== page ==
Last edited:
zenterix said:
... determine the value of v using energy conservation.
Equate the energy flow; power in = power out.
v * i = i² * r
v = i * r
v = 2 mA * 1k = 2 volts.

Baluncore said:
Equate the energy flow; power in = power out.
v * i = i² * r
v = i * r
v = 2 mA * 1k = 2 volts.
Okay, so the book definitely has a mistake. In writing out the post, however, I noticed that my real qualm is with the associated variables convention.

The arrow on a current source, shows the direction of "conventional" current flow from that source, and therefore the direction of conventional current in that part of a simple circuit.

A current source is a supply of energy to the circuit.
The source labelling convention must be the opposite to that of loads.

## Is there a known errata for Agawal's book on electric circuits?

Yes, many textbooks, including Agawal's book on electric circuits, often have an errata section where known errors are documented. You can usually find this information on the publisher's website or through academic forums where students and educators discuss the book.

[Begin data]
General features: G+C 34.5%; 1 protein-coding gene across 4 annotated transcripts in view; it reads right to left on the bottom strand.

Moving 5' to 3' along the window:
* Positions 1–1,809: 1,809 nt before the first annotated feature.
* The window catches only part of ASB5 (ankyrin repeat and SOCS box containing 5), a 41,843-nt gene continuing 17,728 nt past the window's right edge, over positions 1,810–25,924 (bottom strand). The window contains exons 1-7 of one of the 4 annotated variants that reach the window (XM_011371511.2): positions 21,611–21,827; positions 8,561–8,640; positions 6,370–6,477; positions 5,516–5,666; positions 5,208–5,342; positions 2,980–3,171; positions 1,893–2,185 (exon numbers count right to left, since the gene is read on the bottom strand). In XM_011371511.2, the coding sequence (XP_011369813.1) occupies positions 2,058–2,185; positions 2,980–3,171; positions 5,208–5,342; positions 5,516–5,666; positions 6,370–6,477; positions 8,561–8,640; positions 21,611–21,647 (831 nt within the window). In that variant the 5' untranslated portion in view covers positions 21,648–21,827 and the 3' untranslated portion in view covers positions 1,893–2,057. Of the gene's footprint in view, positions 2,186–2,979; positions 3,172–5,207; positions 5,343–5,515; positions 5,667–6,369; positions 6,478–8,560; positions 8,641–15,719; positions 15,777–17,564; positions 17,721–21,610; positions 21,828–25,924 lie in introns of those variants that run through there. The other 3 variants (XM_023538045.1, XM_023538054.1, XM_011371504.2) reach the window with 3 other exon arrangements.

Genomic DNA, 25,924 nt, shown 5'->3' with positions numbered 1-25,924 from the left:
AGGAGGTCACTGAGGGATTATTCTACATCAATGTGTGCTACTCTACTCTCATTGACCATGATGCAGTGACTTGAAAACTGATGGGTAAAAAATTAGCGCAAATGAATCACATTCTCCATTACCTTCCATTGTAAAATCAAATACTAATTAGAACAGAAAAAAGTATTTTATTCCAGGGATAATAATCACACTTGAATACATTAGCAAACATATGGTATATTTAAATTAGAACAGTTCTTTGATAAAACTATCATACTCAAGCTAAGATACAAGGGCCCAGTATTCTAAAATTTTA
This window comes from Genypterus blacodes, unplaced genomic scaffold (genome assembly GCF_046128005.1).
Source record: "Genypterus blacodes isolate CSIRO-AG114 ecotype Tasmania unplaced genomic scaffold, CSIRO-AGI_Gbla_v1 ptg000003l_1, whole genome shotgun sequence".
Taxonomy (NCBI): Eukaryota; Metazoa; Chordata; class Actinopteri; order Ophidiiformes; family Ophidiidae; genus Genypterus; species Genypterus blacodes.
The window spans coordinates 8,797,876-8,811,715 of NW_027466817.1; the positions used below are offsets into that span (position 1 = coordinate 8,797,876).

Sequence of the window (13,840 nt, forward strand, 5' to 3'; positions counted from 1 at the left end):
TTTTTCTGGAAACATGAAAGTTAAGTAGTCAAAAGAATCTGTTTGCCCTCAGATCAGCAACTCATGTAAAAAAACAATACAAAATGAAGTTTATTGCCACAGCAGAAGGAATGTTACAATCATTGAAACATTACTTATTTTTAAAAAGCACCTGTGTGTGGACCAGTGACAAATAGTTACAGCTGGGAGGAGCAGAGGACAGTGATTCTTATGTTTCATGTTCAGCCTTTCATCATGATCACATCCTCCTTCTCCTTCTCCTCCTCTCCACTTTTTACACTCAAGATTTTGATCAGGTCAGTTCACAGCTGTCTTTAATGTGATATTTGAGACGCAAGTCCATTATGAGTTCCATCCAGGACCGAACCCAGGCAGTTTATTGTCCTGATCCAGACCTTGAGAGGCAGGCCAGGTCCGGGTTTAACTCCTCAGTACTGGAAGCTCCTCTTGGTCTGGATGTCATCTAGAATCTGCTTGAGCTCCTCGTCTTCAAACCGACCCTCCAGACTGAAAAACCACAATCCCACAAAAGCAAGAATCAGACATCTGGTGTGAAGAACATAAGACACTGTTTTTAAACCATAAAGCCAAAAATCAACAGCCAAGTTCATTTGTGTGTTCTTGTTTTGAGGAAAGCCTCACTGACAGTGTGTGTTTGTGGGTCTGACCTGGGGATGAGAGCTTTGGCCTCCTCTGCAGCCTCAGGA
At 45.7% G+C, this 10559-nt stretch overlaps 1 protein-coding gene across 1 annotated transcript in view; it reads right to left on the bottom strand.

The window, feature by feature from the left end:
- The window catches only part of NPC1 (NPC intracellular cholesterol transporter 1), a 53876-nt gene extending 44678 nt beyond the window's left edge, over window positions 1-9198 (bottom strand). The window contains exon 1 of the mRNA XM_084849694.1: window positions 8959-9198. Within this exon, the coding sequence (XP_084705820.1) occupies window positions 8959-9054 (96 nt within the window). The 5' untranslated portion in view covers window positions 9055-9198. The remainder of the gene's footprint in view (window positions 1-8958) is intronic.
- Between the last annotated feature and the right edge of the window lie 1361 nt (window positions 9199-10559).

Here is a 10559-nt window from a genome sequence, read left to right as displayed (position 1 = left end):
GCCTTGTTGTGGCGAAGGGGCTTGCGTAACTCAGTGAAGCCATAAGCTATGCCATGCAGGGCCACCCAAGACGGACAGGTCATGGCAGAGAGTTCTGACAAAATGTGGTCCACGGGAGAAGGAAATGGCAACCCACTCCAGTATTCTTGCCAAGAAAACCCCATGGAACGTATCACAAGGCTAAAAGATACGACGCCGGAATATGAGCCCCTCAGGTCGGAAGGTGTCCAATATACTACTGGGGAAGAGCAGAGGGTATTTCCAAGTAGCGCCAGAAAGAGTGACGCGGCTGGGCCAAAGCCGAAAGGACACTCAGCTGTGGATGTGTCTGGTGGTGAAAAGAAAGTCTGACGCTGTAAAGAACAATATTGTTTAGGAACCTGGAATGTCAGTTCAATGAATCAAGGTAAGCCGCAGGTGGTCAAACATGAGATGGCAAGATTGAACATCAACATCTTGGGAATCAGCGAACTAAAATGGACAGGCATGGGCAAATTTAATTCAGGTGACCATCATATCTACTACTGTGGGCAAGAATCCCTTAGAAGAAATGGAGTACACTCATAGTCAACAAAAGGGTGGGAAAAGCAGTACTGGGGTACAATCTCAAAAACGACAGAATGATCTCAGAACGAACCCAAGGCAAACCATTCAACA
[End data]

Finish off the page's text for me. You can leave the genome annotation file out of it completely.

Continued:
## How can I verify if an example in Agawal's book is incorrect?

To verify if an example is incorrect, you can cross-reference the example with other reputable textbooks on electric circuits, consult with a knowledgeable instructor, or use circuit simulation software to test the example yourself.

## What should I do if I find an error in Agawal's book on electric circuits?

If you find an error, it is a good practice to report it to the publisher so they can correct it in future editions. Additionally, you can discuss it with your peers or instructors to ensure that you have correctly identified the mistake.

## Are there common types of errors in textbooks on electric circuits?

Common types of errors in textbooks on electric circuits can include typographical errors, incorrect circuit diagrams, wrong component values, and mistakes in mathematical calculations or explanations. These errors can sometimes be subtle, so careful review is necessary.

## Can online resources help in identifying errors in Agawal's book on electric circuits?

Yes, online resources such as academic forums, educational websites, and study groups can be very helpful. Websites like Stack Exchange, dedicated to electrical engineering, often have discussions about specific textbooks and can provide insights into potential errors and their corrections.